Member (Idle past 4083 days)
From: Brisbane, Australia
Message 1 of 3 (418451)
08-28-2007 8:50 AM
I doubt this subject has been dealt with yet, given its very, very specific nature. Maybe it came up once or twice, but I doubt it.
Anyway, mentioned here is one creationist claim that isn't false, isn't a lie and isn't misrepresenting science. No, this is, as far as I can tell, is true.
The optical system of the human eye is such that ambient light tends to fall with peak intensity on the macular area of the retina with much less on the retinal periphery. It must be significant therefore that not only is melanin more abundant in the macular region because its RPE cells are taller and more numerous per unit area than elsewhere but there is also in the retina’s central area the yellow pigment xanthophyll (Greek: xanthos, yellow). In this region of the retina, xanthophyll permeates all layers of the neurosensory retina between its two limiting membranes and is concentrated in the retinal cells, both the neurons and the supporting tissue cells. Recently attention has been drawn to the presence of a collection of retinal supporting tissue cells (called Müller cells after the person who first described them) over the internal surface of the fovea and forming a cone whose apex plugs the foveolar depression Besides providing structural support for the fovea, it is thought that the Müller cells, particularly in this location, act as a reservoir of xanthophyll.
Retinal xanthophyll is a carotenoid, chemically related to vitamin A, whose absorption spectrum peaks at about 460 nm and ranges from 480 nm down to 390 nm It helps to protect the neurosensory retina by absorbing much of the potentially damaging shorter wavelength visible light, i.e. blue and violet, which is more scattered by small molecules and structures. Studies have shown that the retina’s sensitivity to photic damage increases exponentially with decreasing wavelength, being six times more sensitive to ultraviolet radiation (UVR) than to blue light. However, almost all of the non-ionising radiation with wavelengths shorter than 400 nm is blocked by the combination of cornea and lens, leaving a remaining dangerous band of wavelengths, 420–450 nm in the blue part of the spectrum, against which xanthophyll is an effective shield.
The presence of this pigment was well demonstrated in practice when ophthalmologists used to use the argon laser in which the emitted blue light was at first not subtracted; xanthophyll would absorb the blue light and produce an unwanted burn in the neurosensory retina. Modern ophthalmic argon lasers are made to emit only green light for this reason.).
I guessed that like the rest of the paper, it would be nonsense or misinformed. But, it isn't.
Landrum, J. T. and Bone ,R. A., "Lutein, Zeaxanthin, and the Macular Pigment" Archives of Biochemistry and Biophysics 385(1), 1 January 2001, p28-40 http://dx.doi.org/10.1006/abbi.2000.2171
PROTECTION AGAINST PHOTODAMAGE
It is well known that intense light can produce damage in the retina . The action spectrum for light-induced damage shows a distinct maximum at wavelengths between 400 and 450 nm, consistent with the absorption spectrum of the [macular pigment] (MP). Several studies show clear evidence that MP attenuates photic damage in the human retina. Haegerstrom-Portnoy has reported that the age-related decline of retinal sensitivity of the short-wavelength (blue) cones is reduced in areas where MP levels are highest. A clinical condition, known as Bull’s eye maculopathy, associated with photosensitizing drugs, is characterized by retinal degeneration in an annular pattern which surrounds but significantly spares the macula. Photic damage by the operating microscope has also been reported to result in lesions, but the damage is least in illuminated regions that overlap the MP.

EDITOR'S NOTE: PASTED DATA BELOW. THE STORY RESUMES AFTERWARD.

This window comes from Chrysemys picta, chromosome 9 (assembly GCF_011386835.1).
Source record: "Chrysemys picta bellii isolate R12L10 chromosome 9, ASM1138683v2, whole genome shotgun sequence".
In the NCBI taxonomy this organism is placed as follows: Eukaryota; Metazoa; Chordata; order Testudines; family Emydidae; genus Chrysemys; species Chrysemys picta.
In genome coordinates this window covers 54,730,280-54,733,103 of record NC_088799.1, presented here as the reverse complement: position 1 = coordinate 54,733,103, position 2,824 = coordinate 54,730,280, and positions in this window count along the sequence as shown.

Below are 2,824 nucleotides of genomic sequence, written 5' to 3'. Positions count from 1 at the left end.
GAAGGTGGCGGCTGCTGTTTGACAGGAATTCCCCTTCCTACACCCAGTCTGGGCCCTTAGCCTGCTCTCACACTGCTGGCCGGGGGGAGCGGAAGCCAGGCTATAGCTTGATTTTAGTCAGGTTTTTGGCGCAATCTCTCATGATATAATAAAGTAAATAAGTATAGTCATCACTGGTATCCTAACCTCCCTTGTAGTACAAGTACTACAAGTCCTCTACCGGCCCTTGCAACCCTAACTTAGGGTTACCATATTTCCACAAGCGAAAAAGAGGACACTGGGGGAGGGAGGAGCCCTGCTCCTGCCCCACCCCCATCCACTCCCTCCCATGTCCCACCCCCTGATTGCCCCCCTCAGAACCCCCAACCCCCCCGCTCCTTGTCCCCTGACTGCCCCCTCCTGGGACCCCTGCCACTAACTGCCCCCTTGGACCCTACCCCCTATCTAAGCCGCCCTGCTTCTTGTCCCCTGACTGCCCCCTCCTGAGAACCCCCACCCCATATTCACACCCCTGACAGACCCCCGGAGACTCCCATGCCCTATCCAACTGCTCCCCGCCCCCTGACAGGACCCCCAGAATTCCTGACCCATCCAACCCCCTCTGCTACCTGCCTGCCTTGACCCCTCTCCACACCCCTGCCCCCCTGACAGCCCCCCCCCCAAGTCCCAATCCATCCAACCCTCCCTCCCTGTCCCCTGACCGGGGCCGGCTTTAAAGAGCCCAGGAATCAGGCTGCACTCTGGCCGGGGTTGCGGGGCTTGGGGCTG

MP protection of the retina from photic damage has been postulated to occur through two different functional roles. The first of these is through absorption of blue light as it enters the inner retinal layers thereby attenuating the intensity and potential for photo-oxidation
of reactive unsaturated lipid components of photoreceptor disk membranes. This might be referred to as the passive protection mode. Lutein and zeaxanthin present in the inner retinal layers are distant from the photoreceptors and the underlying retinal pigment epithelium
where photic damage is believed to produce pathological effects. The lutein and zeaxanthin in rod outer segments are potentially intimately associated with photo-sensitive components. While 1O2 has not been directly detected in the retina, its presence has been postulated based upon the sensitivity of the retina to photic damage and the demonstrated ability of natural heme to function as a sensitizer.
And also, from the same article:
As discussed below, absorption of blue light is a potentially significant function of the macular pigment. At normal levels, between 20 and 40% of light at 460 nm is being absorbed in the macula.
So there you have. Finally, a benefit to our peculiar retinal arrangement. Not sure if the protection this provides compensates for the risk of retinal detachment, but it's a start.
Unless, of course, I'm missing something. What do you guys and gals think?
(as an example of unintelligent design, I'm guessing the eye belongs in that forum).
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